Written Paper

Periodicity of leaf growth and leaf dry mass changes in the evergreen and deciduous species of Southern Assam, India  [2014]

Athokpam, Florida Devi Garkoti, S. C. Borah, N.

Access the full text

The study described patterns of leaf dry mass change, leaf mass per area (LMA), relative growth rate and leaf life span (LL) for 14 evergreen and 7 deciduous species of a tropical forest of Southern Assam, India. Leaf expansion in both the groups was, in general, completed before June (i.e. well before the onset of monsoon rains). Although leaf dry mass during leaf initiation phase was significantly higher (P� <� 0.01) in evergreen species than in deciduous species, at the time of full leaf expansion, average leaf dry mass relative to the peak leaf dry mass, realised by the evergreen species was lower (66� %) than for deciduous species (76� %). Leaf dry mass increase in both groups continued after leaf full expansion. Evergreen species had a longer leaf dry mass steady phase than deciduous species (2–6 vs 2–3� months). Average LMA of mature leaves for evergreen species (77.43� g� m⁻²) was significantly greater than that of deciduous species (48.43� g� m⁻²). LL ranged from 165� days in Gmelina arborea (deciduous) to 509� days in Dipterocarpus turbinatus (evergreen). LMA was correlated positively with LL, indicating that evergreen species with higher leaf construction cost retain leaves for longer period to pay back. The average leaf dry mass loss before leaf shedding was greater (P� <� 0.01) for deciduous species (30.29� %) than for evergreen species (18.31� %). Although the cost of leaf construction in deciduous species was lower than for evergreen species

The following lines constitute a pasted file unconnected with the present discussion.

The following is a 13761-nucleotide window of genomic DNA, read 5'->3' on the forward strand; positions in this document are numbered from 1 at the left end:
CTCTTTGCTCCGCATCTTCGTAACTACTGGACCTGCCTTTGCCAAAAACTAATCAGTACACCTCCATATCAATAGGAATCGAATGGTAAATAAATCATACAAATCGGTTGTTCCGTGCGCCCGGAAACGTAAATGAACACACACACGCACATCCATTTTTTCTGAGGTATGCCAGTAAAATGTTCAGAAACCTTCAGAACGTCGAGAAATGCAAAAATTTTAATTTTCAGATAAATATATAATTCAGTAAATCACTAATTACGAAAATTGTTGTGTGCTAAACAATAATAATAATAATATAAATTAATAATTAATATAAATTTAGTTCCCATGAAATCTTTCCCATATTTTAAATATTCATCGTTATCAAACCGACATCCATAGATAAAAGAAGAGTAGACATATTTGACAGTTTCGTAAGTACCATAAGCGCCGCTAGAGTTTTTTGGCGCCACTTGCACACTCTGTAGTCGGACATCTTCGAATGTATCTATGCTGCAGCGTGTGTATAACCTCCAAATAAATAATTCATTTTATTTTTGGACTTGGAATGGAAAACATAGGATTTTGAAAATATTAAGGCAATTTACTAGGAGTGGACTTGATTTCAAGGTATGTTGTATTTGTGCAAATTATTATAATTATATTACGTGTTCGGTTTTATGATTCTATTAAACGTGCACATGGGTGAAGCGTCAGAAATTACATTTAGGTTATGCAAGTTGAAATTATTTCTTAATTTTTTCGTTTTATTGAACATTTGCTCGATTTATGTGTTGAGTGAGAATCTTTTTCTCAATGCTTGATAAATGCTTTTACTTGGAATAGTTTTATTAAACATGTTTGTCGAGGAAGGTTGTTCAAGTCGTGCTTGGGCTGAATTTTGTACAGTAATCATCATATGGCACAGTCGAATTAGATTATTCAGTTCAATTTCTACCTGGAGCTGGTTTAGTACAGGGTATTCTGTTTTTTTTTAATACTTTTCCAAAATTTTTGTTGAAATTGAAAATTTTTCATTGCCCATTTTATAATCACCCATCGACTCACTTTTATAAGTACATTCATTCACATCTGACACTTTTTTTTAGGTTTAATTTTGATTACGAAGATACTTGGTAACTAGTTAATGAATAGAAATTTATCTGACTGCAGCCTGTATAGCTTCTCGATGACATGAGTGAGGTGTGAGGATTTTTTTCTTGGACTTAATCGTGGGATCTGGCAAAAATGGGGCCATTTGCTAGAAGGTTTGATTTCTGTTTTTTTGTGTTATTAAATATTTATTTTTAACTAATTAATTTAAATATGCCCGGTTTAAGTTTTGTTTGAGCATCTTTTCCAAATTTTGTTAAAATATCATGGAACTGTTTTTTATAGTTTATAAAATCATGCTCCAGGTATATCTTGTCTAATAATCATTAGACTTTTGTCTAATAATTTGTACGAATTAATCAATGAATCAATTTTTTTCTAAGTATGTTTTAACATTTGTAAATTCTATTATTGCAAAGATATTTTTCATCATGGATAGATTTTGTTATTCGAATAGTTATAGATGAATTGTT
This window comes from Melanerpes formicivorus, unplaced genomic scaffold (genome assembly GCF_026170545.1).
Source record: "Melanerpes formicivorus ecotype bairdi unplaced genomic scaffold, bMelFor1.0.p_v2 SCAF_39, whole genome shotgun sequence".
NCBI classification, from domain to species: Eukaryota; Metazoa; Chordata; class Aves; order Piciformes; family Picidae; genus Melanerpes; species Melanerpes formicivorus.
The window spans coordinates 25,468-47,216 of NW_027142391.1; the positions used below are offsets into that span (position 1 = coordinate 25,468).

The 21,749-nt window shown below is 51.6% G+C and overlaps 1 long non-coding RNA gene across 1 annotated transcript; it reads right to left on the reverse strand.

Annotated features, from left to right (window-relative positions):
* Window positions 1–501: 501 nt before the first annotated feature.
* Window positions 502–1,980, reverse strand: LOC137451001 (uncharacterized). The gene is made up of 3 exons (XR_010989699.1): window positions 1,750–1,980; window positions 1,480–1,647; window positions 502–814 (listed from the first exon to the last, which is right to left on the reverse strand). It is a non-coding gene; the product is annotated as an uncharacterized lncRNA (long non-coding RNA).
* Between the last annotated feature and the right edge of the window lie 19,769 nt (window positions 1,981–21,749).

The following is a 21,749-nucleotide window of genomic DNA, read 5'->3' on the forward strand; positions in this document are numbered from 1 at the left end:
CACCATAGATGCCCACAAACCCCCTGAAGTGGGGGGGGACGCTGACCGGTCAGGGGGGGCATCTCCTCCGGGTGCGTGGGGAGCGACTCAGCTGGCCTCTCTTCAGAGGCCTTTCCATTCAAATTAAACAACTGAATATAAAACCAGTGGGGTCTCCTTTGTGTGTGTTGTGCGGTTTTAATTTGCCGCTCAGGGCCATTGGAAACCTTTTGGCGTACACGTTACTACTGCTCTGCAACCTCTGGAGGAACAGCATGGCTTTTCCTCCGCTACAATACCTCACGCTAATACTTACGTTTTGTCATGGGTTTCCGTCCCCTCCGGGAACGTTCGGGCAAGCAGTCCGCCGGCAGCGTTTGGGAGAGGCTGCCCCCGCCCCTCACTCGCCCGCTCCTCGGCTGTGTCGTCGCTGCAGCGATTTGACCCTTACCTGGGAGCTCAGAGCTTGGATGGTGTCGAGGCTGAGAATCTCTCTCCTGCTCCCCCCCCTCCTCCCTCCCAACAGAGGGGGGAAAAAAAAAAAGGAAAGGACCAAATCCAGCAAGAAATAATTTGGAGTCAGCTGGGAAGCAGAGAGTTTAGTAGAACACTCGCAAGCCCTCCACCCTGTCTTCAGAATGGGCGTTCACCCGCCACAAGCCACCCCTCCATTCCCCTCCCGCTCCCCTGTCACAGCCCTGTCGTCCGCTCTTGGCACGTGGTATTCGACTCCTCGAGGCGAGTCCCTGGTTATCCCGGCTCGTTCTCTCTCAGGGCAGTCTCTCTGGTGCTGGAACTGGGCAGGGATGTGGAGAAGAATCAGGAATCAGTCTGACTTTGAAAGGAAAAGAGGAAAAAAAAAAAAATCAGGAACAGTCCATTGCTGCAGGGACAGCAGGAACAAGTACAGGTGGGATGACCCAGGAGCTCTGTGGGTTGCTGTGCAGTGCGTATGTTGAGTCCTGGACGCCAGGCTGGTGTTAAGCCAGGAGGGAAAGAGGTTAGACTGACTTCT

, they replace leaves at a faster rate. Deciduous species perhaps compensate the cost involved in faster leaf replacement through higher reabsorption of dry mass during senescence, which they remobilise to initiate growth in the following spring when soil resources remain limiting.

From the journal

Ecological research

ISSN : 0912-3814